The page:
Khmer style dha
Overall length

77 cm

Blade length

52.5 cm

Blade thickness

Base 12.5 cm

Middle 7 mm

5 cm from tip 4 mm

Blade width

Base 29 mm

Middle 32 mm

5 cm from tip 20 mm

Weight

711 grams

Point of balance

5.2 cm from guard

Materials

Iron, brass, bronze, wood.

Origin

Mainland Southeast Asia

Dating (C-14)

68.3% probability

1671 AD - 1695 AD (11.4%)
1725 AD - 1779 AD (25.3%)
1798 AD - 1812 AD ( 6.6%)
1839 AD - 1845 AD ( 2.2%)
1852 AD - 1877 AD ( 8.7%)
1916 AD - 1944 AD (14.1%)

95.4% probability

1665 AD - 1711 AD (16.5%)
1717 AD - 1785 AD ((29.1%)
1794 AD - 1823 AD  (10.1%)
1831 AD - 1894 AD (20.6%)
1905 AD - later (19.2%)

Price €600, -

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Introduction

This sword is of a type of which several circulate on the market, and a few are found in museums. While some are definitely genuine, a number of them seem questionable. So far most are classified as Khmer, which could refer to an ethnic group or the empire that lasted from 802 AD to 1431 AD. Few have any decorative features that allow for accurate dating.

With most, only metals remain but in this case, the hilt contained slivers of wood so I sent them for carbon dating. See the results below.

 

This example

The blade has a moderate curvature, bending away from the hilt at the base and then straightening somewhat, forming its broadest at the center of percussion before narrowing down to a sharp point. The blade is very thick at the base, tapering gradually towards the tip.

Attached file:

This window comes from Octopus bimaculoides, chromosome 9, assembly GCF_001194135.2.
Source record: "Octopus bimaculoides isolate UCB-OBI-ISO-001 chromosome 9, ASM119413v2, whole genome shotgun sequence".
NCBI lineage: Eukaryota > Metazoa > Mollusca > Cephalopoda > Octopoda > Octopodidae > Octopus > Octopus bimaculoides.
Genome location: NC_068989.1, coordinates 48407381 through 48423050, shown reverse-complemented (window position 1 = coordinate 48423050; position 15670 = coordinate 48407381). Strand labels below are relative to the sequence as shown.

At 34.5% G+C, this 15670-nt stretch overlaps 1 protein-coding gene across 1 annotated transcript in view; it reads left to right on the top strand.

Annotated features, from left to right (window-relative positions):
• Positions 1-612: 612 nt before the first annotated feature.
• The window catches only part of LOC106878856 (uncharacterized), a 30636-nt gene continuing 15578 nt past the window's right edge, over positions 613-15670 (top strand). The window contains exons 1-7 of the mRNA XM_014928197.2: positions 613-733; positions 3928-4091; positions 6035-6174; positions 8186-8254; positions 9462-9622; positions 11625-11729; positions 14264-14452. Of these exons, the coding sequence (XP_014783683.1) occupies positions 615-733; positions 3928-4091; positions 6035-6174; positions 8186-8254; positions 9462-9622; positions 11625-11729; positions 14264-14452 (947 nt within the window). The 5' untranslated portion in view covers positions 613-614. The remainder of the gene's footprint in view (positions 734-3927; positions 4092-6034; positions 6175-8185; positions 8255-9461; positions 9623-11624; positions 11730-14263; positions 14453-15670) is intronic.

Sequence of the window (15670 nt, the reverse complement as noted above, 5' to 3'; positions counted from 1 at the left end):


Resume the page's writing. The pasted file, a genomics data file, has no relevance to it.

It has an eight-lobed disc guard, inspired by similar Japanese sword guards that made it to the region from at least the 16th century onwards.

The hilt consists of two cylindrical pieces of brass with a joint about 3/5th of its length towards the pommel. The pommel is peened over what was perhaps once a full-tang construction, if so that is unusual for dha and more in line with Chinese sword-making traditions.

Inside the hilt are slivers of wood, some fiber, a copper alloy sheet, and some more recent paper that was inserted to keep it somewhat together.

 

Condition

Excavated condition. Blade heavily corroded. Brass is in decent condition, with no significant losses to the hilt. See photos.

 

Scientific analysis

I sent the piece out for both X-ray fluorescence (XRF) and radiocarbon dating. XRF is a non-destructive method to determine the composition of a material by exposing it to high-energy gamma rays, after which it briefly emits fluorescent X-rays peculiar to each element. Older materials are not as homogenous as modern materials, so you can expect to get a slightly different reading at each spot of a single piece. Elements lighter than magnesium cannot be measured using XRF, so unfortunately it cannot detect the levels of carbon in the iron.

Radiocarbon dating determines the amount of radioactive carbon isotope 14C there is in a material. 14C is constantly created in the earth's atmosphere and absorbed by plants through photosynthesis. When the plant dies, or the animal that eats the plant stops consuming, the level of 14C in it will gradually decline. 14C levels were generally relatively stable, making fairly accurate dating possible for most periods. From the 18th century onwards, atmospheric and human activity distorted the 14C content in the atmosphere, giving a much wider range of possible dates for later pieces.

 

XRF results

Hilt guard side (brass)
72.7% copper
22.5% zinc
2.6% silicon
Trace elements below 1% of antimony, tin, lead, nickel, iron.

Hilt pommel side (leaded copper alloy)
72.3% copper
6.6% lead
4.5% zinc
4% aluminum
2.7% tin
8.4% silicon
Trace elements below 1% of antimony, nickel, iron, titanium, bismuth, phosphorous.

Pommel cap (copper alloy)
77.7% copper
5.1% tin
3.1% aluminum
1.7% lead
1% phosphorous
10% silicon
Trace elements below 1% of antimony, bismuth, gold, nickel, iron, titanium, manganese.

Guard (leaded copper alloy)